Samsung Tomorrow: The Samsung Galaxy K zoom is a smartcameraphone: a 20.7 megapixel camera with 10x optical zoom and optical image stabilization (IOS) fuzed with an Android 4.4 smartphone sporting a 4.8-inch 1280×720 OLED display. I like what Samsung is trying to do with the Galaxy K zoom, but Samsung missed the opportunity to make something really tempting by messing up on two things.
The 20.7 megapixel backside illumination (BSI) CMOS image sensor is 1/2.3-inch in size, which mid-range point-and-shoot cameras usually have. The 10x optical zoom goes from 24mm (F3.1) to 240mm (F6.3). The Galaxy K zoom captures 1080/60p (1080p at 60fps) and features slow-motion. Good, but I don’t care much for optical zoom; I used to, but not anymore.
Most high end smartphones have enough pixels (that’s about 8 megapixels to me) to let me crop away and still have enough of them to print out a decent photo at Target or share on Instagram. And that’s what we do most of the time with the photos we take with our smartphones. Digital zoom when capturing video isn’t bad at all either. Optical zoom adds too much bulk, which the Galaxy K zoom has plenty of. I don’t mind bulk, as long as it’s for the right thing.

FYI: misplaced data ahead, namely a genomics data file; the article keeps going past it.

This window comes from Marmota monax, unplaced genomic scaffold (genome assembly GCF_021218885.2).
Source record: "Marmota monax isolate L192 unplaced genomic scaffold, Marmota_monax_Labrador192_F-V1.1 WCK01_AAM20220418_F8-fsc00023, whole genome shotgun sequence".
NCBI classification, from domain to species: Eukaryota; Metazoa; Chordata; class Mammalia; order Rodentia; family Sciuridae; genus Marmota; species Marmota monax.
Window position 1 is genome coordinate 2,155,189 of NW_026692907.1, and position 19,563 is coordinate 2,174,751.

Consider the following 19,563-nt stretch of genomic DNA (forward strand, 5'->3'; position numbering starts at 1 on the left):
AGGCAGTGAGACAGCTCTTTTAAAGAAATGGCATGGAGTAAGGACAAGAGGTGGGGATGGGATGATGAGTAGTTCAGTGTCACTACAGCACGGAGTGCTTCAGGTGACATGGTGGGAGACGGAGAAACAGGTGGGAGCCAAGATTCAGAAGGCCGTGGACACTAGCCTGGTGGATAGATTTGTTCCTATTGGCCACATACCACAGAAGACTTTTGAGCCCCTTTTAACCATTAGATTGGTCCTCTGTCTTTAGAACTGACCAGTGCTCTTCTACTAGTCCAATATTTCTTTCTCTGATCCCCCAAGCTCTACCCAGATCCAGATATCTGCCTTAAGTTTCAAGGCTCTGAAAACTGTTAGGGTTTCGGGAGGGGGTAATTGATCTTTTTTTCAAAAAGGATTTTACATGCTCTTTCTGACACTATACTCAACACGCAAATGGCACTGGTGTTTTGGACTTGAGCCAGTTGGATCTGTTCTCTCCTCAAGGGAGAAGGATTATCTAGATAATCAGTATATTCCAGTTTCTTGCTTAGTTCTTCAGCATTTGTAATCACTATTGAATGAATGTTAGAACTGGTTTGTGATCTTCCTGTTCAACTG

What I’d prefer instead is a camera subsystem where the image sensor and the lens were designed together from the very beginning, like the Sony RX1. If Samsung instead of the 10x optical zoom added a big and fast F2 (or faster) lens mated to a larger (1 inch?) sensor, and combined that with the wonderful 5.1-inch 1920×1080 OLED display on the Samsung Galaxy S5 (anyone serious about photos would want to check out the photos on the best display possible, and the S5’s OLED display is the best so far) I would have been much more excited.